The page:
Make the focus boxes more visible, so that users who use keyboard navigation can see where they are on the page more easily;Provide a way to bypass all the menus and skip straight to the main content, if the user wants to. It's the latter of these that I learnt some things from. I will start by saying that this blog has a 'skip to main content' option and I had never seen it. Do you want to try it out?
Keyboard Navigation
Instead of using your mouse to get around the page, only use your keyboard. You can refresh the page by hitting F5. Then you can move from item to item by pressing the 'TAB' key. If you w…

What is the purpose of education?

You would think that, as a teacher, I would have asked myself this question... probably sometime between 1989 and 1993 (when I did my teaching degree). But no! I think I first consciously thought about this in January 2016.

We sort of take education for granted in this country... in most of the western world. Okay, at some point, many kids ask the question, why do I have to go to school? Do they get a proper answer?

So what happened in January 2016? Well, I can't even be 100% sure it was 2016... but I think it was. I went to BETT and the keynote speaker was Professor Sugata Mitra. He's the Indian guy who did the Hole in the Wall experiment and came up with SOLE (Self-organised learning environments) and the Granny Cloud. He has a voice I could listen to for hours! He is such an engaging speaker!

He was talking about assessment really, but he started off by asking about the role of the teacher. He showed pictures of what society needed adults to be like for most of history. We …

Finding and using images online

In my last post, I briefly touched on this subject. There are so many jobs where we may find ourselves searching for images online, that we want to include in some piece of work. When I was teaching, and making learning resources for my class, I frequently needed images to bring content to life. Can you imagine teaching children about life in Kenya without showing them any photographs or images of Kenya? Similarly, when preparing a PowerPoint presentation for a business meeting, you might want icons, logos, images or other graphical content. How do we do this in a way that is legal and ethical? Whilst there is a lot of information out there, most of it is not licenced for reuse and if we just help ourselves to it and use it for our own purposes, that is a big no-no!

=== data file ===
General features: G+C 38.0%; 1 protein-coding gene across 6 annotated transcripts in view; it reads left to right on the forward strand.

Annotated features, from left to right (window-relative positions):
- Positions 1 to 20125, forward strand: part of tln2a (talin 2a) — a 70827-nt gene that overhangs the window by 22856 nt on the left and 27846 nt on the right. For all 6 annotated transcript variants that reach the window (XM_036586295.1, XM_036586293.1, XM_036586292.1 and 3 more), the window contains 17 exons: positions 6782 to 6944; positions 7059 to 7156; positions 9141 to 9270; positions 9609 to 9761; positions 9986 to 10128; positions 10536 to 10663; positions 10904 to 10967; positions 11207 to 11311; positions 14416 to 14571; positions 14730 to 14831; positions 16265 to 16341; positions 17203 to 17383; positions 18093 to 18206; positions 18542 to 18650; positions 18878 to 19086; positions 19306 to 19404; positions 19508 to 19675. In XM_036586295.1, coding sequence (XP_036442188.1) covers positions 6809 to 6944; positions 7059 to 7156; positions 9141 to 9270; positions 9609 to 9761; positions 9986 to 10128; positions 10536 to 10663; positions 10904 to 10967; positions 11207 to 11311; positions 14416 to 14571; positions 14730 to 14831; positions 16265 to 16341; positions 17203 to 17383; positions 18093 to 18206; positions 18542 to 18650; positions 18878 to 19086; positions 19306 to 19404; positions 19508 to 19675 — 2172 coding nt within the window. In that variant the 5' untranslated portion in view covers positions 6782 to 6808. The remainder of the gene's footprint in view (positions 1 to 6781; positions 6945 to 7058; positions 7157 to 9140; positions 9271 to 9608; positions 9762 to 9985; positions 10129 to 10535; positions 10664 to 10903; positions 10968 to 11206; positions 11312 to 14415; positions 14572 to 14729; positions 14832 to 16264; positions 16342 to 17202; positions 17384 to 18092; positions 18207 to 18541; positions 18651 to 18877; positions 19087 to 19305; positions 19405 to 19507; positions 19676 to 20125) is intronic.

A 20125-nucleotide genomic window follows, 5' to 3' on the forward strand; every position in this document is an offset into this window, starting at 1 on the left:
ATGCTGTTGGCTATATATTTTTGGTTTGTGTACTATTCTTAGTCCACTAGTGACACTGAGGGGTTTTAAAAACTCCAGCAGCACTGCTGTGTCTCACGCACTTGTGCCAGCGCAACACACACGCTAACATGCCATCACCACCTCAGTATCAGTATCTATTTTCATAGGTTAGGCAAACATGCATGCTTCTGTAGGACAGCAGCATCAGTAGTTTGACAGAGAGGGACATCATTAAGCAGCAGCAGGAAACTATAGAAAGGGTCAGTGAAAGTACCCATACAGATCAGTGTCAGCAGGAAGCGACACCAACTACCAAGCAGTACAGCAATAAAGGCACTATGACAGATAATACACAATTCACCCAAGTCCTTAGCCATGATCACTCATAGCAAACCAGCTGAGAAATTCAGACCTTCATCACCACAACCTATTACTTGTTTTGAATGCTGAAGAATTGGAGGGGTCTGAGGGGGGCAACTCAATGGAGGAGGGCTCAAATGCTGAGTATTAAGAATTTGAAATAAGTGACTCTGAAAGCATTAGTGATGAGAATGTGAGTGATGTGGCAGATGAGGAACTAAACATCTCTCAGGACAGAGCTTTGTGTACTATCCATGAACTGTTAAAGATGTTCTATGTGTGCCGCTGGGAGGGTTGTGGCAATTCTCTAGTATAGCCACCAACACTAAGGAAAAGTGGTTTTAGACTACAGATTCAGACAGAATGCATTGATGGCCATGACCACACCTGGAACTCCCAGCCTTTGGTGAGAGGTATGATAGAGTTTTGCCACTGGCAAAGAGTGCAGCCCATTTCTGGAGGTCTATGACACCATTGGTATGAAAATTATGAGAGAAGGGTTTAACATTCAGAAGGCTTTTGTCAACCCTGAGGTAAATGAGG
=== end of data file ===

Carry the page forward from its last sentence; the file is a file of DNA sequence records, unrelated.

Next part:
Creative Commons

The Creative Commons (CC) licencing system enables photographers and artists to upload their work and have control over how others can use it. There is a lot of information on their website and it is defini…

Digital Skills

In my attempt to become expert in using Articulate Storyline, each week, I consider entering their eLearning challenge. This week, the challenge was to produce something around the theme of Lost Arts. They suggested a number of things: knitting, knot tying, fire building, etc. My friends on Facebook inspired me with many more ideas, but I ended up rejecting them all and going with the Lost Arts of Technology. I was thinking about the things that we used to do in the 80s and 90s that were early digital skills, but which are no longer relevant skills.

That has got me thinking, in the era of digital skills, especially in relation to employability, which digital skills will endure and which will fade away? I think it does depend on many things, not least the type of work that somebody hopes to get. The digital skills required for farming might be different from those required for software development, but I wonder what digital skills are likely to be needed, long term for the majority of …